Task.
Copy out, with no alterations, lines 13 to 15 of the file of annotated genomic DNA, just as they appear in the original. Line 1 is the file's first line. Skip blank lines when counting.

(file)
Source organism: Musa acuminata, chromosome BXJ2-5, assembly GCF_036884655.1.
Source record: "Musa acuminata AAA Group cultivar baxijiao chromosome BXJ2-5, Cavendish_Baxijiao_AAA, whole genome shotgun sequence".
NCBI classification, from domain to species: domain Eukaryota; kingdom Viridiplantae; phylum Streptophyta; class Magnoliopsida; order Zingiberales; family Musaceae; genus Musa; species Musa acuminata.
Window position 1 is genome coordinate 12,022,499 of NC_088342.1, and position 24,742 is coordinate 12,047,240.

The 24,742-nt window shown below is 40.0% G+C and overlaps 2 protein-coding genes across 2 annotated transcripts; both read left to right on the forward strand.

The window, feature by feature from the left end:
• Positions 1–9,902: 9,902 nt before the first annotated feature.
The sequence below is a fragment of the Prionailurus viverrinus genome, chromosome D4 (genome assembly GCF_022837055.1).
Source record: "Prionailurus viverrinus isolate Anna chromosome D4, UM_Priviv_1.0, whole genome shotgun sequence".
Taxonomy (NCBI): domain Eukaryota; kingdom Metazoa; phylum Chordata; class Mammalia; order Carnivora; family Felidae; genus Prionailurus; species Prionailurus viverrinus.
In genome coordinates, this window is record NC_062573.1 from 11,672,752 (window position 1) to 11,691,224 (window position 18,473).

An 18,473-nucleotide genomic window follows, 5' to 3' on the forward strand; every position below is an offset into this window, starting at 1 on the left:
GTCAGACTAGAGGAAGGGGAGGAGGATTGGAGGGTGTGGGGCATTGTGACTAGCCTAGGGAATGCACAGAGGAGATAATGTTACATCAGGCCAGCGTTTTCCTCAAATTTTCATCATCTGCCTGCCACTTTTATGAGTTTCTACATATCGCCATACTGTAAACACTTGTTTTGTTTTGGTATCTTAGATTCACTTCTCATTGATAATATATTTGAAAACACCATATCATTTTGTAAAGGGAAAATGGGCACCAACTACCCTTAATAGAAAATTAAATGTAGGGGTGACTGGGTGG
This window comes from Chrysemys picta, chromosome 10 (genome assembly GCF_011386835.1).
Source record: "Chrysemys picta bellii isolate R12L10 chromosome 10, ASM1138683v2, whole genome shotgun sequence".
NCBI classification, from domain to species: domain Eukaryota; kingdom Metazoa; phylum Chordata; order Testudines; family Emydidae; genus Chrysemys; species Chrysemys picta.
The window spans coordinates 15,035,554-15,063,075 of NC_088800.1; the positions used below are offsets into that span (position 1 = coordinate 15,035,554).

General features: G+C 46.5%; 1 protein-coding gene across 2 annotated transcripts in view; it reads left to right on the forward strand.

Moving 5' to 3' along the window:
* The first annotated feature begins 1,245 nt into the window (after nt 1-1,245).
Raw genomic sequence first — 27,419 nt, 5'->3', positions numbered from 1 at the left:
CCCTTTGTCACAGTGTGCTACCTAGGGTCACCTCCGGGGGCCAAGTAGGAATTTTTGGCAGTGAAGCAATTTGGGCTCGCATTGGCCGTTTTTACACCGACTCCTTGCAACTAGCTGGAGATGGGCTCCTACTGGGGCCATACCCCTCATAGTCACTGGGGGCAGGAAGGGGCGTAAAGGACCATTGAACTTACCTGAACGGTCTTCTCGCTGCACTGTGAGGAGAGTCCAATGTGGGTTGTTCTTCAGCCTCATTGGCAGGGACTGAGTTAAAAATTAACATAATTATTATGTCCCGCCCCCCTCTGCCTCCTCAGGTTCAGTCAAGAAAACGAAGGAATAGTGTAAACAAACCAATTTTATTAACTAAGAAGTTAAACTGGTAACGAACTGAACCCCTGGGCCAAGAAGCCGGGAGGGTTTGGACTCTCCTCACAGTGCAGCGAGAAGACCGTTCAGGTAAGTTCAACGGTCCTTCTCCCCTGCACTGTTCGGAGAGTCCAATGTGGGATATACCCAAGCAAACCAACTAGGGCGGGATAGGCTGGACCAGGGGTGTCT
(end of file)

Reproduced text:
GTCAGACTAGAGGAAGGGGAGGAGGATTGGAGGGTGTGGGGCATTGTGACTAGCCTAGGGAATGCACAGAGGAGATAATGTTACATCAGGCCAGCGTTTTCCTCAAATTTTCATCATCTGCCTGCCACTTTTATGAGTTTCTACATATCGCCATACTGTAAACACTTGTTTTGTTTTGGTATCTTAGATTCACTTCTCATTGATAATATATTTGAAAACACCATATCATTTTGTAAAGGGAAAATGGGCACCAACTACCCTTAATAGAAAATTAAATGTAGGGGTGACTGGGTGG
This window comes from Chrysemys picta, chromosome 10 (genome assembly GCF_011386835.1).
Source record: "Chrysemys picta bellii isolate R12L10 chromosome 10, ASM1138683v2, whole genome shotgun sequence".